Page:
“Not My President!”

On November 9th, 2016, tensions were high in Washington D.C. and all around the United States. The reason being is because Donald J. Trump was elected for President of the United States. These results were heart-breaking to many Americans. Specifically Americans who are of color, Muslims, people of the LGBTQ community, and people who are not native to America were feeling panicked. Black people, particularly have been struggling against police brutality and the Black Lives Matter movement has taken America by storm. Muslims have increasingly been the victims of hate crimes and speech, as well as members of the LGBTQ community. Unfortunately, transgender people committing suicide and being targeted is also at an all-time high.

Donald J. Trump has done nothing to support these marginalized minority groups. In fact, he outwardly contributes to the hate towards people of color, people of Muslim faith, LGBTQ community, and immigrants. His campaign has been based on several bigoted perspectives, such as building a wall on the border between United States and Mexico and claiming he will “Make Mexico pay for it.” He also wants to start a registry for all people of Islamic faith.

These are the few examples that are valid reasons to why people are protesting against the election results. Protests were held across America in various large cities. The protest in Los Angeles even made it onto the freeway. On November 11th, there was a Deaf Night Life event in Chinatown, which a few friends and I decided to attend. After socializing for a bit, we decided to leave early, around 10PM.

As soon as we walked out, me and my hearing friends noticed a commotion underneath the Chinatown gate. The group of us approached in curiosity. We discovered that it was a protest against Donald Trump! We immediately began participating in their chanting and listened intently to their messages. At first, I was taken aback because I had never experienced a protest before. Also, I was intimidated by the amount of people standing in the middle of an intersection. There were about 200 people initially. The protest group started to walk down the street, chanting “Off the sidewalks, into the streets!” to pull more people into our protest. We all walked down the streets in Chinatown, chanting things such as, “Not my President!”, “Who’s streets? Our streets!”, and “We reject the President-Elect!”

While I was walking, I quickly realized how inaccessible this was to my deaf friend and any other deaf people in the protest who wanted to participate as well. Me and my friends began signing the chants along with shouting with the rest of protesters. My deaf friend caught on and was on Facebook Live most of the protest to share with the rest of the community. One other hearing participant noticed us signing and actively copied our signing. It made me smile that this one person was genuinely interested in signing along with us. I felt included in this protest when the other protester decided to join in with our signing chants. We walked for quite a while until we reached the freeway. I felt a rush of adrenaline as me, my friends, and about 150 other people climbed up onto the freeway, chanting and raising our fists. Cars stalled in traffic, some drivers had their phones out to record us, others raised their fists in solidarity and smiled at us. Once we were chased off the freeway by a police blockage, we marched for a while more until the group dissipated and walked into the Metro. There were only about 30 people remaining when we reconvened in the Metro.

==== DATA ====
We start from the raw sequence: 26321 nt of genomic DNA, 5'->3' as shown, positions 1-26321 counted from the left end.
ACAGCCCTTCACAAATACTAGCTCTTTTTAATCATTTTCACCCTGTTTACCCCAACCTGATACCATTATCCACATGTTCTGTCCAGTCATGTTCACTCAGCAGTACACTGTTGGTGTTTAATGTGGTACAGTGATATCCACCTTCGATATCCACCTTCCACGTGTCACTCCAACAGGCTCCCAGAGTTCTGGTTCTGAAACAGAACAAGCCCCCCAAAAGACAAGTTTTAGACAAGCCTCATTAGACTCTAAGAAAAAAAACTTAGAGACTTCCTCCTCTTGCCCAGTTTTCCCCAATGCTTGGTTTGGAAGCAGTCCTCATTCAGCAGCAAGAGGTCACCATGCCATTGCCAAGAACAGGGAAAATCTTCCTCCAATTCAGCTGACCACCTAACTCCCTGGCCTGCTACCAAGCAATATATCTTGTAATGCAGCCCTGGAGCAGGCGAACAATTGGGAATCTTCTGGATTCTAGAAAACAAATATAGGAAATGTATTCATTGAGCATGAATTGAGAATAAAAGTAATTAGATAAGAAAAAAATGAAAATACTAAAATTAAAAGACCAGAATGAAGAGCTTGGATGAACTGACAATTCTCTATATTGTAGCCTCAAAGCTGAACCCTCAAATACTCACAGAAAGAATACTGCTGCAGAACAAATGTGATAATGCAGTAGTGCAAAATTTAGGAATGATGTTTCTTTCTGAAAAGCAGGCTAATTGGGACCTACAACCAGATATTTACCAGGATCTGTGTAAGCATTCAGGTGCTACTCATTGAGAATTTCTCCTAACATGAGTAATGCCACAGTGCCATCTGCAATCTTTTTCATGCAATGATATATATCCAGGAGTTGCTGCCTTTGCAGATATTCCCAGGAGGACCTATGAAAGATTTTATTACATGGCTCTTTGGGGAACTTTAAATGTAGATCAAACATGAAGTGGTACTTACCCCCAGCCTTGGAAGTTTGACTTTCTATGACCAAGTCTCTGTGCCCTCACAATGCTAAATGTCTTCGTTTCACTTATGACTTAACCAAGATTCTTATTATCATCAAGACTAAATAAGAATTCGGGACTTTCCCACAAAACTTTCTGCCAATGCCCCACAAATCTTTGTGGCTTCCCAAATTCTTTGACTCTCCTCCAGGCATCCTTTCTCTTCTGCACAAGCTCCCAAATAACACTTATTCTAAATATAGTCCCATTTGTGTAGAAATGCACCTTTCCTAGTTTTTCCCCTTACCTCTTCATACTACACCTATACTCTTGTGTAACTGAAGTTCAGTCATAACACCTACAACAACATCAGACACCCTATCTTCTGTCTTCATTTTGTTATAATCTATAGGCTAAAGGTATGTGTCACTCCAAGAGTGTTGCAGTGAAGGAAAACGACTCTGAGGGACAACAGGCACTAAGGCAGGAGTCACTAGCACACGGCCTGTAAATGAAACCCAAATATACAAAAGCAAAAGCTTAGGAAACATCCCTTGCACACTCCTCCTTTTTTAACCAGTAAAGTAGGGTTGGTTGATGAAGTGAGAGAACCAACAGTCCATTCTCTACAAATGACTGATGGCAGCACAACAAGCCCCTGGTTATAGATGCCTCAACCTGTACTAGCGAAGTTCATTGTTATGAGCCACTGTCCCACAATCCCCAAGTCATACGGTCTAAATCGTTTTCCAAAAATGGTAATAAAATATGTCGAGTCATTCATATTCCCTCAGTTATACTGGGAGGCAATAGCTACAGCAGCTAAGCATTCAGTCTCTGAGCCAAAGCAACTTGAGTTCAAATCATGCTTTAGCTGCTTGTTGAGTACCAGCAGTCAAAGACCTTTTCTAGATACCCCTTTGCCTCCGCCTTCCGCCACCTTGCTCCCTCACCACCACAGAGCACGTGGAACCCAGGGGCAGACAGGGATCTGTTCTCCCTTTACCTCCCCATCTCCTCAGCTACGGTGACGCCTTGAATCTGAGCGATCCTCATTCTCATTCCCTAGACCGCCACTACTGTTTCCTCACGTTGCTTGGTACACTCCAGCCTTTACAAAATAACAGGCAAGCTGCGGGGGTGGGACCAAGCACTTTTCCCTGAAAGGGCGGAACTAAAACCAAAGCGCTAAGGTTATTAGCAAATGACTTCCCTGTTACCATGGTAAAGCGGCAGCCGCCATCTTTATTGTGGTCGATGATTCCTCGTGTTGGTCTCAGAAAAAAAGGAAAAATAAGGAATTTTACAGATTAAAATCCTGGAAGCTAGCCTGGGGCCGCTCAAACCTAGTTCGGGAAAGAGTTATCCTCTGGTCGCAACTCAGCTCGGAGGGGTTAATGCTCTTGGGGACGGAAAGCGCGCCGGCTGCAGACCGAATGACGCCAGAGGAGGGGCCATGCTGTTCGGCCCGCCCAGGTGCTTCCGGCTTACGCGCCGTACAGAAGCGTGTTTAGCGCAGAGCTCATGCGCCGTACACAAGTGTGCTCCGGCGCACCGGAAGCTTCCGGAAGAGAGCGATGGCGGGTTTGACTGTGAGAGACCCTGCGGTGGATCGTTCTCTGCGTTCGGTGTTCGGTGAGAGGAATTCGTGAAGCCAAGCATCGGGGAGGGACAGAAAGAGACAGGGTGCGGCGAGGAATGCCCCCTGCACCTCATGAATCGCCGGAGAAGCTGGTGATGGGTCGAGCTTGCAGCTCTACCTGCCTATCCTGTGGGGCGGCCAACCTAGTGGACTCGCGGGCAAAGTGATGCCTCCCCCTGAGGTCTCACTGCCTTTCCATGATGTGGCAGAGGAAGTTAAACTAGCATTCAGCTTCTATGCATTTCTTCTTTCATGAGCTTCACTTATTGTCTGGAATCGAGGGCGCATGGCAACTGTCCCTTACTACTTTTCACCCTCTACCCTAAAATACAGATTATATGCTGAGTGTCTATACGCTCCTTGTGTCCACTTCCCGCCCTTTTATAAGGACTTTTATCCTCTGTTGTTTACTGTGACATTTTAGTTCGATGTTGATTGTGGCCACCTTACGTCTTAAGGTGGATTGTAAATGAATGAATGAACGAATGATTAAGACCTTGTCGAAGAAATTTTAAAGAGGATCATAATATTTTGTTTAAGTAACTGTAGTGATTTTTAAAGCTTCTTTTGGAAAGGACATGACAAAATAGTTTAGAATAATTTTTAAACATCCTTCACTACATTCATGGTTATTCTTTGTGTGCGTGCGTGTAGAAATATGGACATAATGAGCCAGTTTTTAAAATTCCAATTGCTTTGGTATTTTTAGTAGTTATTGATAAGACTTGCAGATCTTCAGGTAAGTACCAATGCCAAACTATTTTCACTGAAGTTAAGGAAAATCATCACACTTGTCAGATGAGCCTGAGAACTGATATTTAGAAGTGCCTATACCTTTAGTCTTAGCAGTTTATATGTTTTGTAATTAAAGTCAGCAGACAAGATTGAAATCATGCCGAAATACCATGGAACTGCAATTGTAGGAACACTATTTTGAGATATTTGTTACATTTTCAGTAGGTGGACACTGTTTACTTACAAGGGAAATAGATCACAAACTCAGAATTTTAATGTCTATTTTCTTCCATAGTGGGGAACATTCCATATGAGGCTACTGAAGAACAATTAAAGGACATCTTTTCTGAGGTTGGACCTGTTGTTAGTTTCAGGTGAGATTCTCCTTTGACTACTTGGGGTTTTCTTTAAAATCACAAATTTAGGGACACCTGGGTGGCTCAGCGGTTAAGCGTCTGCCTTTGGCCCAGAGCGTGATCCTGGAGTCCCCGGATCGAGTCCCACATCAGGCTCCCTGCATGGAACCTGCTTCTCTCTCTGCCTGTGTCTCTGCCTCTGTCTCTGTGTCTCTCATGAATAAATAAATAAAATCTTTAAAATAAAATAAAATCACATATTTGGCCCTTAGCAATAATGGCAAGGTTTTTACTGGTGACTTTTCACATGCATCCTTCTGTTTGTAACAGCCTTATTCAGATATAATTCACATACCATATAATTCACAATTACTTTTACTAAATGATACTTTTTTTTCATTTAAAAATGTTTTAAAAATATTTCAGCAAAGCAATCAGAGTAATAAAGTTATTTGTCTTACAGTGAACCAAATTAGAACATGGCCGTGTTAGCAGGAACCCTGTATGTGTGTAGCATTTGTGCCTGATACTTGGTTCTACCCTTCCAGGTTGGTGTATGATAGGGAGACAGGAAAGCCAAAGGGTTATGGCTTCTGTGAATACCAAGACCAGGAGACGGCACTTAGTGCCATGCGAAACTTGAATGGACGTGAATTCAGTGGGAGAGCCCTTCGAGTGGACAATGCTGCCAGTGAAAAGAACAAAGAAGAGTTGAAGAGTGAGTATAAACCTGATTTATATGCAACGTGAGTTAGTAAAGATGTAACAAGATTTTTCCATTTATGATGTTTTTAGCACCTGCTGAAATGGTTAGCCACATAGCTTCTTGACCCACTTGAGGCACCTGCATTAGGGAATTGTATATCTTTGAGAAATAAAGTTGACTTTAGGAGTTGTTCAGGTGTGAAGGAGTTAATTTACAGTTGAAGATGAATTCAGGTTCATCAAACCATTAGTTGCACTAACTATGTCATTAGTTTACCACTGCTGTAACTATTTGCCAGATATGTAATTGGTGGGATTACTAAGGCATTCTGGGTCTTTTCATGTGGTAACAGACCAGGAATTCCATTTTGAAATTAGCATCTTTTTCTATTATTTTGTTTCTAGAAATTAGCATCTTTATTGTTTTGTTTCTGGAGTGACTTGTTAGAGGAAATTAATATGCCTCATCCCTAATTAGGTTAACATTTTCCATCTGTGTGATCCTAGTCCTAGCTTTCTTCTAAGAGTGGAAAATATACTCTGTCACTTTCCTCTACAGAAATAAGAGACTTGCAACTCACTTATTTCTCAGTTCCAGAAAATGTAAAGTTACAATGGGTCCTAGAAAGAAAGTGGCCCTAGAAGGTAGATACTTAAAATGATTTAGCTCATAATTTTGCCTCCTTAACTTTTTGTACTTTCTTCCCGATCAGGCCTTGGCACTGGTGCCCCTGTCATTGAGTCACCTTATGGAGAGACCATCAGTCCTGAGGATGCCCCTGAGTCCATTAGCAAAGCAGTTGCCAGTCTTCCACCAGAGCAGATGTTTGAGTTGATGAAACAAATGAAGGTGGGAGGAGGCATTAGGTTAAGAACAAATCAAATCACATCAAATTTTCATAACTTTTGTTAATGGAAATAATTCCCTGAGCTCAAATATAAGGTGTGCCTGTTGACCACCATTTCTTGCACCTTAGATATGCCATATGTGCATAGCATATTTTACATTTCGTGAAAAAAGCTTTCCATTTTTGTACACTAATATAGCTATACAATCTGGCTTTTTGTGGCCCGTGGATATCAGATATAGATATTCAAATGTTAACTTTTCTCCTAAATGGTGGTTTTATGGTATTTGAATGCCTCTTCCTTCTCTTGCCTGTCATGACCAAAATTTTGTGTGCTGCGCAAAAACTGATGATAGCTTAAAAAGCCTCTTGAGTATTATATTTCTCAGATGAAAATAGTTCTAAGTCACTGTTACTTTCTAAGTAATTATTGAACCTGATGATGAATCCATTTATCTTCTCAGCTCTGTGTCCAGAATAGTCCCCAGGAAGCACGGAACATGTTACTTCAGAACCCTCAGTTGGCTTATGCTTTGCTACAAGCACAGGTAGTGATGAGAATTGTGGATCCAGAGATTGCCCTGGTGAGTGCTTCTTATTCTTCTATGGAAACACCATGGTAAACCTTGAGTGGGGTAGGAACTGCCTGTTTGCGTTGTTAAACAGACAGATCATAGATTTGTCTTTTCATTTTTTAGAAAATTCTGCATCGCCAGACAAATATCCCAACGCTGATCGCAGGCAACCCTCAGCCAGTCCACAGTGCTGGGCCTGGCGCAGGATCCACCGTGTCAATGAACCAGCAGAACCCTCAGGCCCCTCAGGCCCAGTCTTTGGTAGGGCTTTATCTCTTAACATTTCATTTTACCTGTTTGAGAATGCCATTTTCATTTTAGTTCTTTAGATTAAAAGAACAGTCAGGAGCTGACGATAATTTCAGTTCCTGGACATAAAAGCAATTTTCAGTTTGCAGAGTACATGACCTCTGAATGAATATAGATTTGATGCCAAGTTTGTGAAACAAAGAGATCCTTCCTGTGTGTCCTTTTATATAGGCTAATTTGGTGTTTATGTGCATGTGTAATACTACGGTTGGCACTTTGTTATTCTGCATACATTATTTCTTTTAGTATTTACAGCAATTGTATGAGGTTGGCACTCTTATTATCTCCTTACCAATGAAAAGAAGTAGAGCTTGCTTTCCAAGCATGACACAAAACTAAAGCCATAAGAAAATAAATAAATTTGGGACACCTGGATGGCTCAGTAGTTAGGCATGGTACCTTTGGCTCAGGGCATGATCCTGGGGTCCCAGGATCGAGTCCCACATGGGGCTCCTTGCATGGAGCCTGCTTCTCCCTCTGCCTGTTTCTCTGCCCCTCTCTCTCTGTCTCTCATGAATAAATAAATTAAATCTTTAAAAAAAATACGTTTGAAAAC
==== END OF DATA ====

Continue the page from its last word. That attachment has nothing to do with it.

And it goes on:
The apparent leader of the protest shared a few words and reminded us to think of the people who were unable to make it to the protest today, those who are actually afraid for their lives in the streets of Washington D.C. The leader told us that we were marching for those people and that we stand, march, and chant in solidarity for them. We all clapped for each other and the leader asked us all to do an “ASL applause” as well. I shed a tear while everyone shook their hands in the air.

This event had a profound impact on me because I learned about protesting culture and how it can be very inaccessible to people who are deaf and people with mobility issues. My deaf friend was excluded from this protest in the beginning. I think it would have been very helpful if the protest leader arranged to have an interpreter or at least someone who knew ASL.

In conclusion, the protest after Trump’s victory of the presidential race resulted in a lot of tension and protests. The protest I participated in was exhilarating, but at the same time an awakening to force me to check my hearing privilege when it comes to protests and marches. Moving on forward, I hope to involve myself in more protests and be available to any ASL users would who like to join and feel included.

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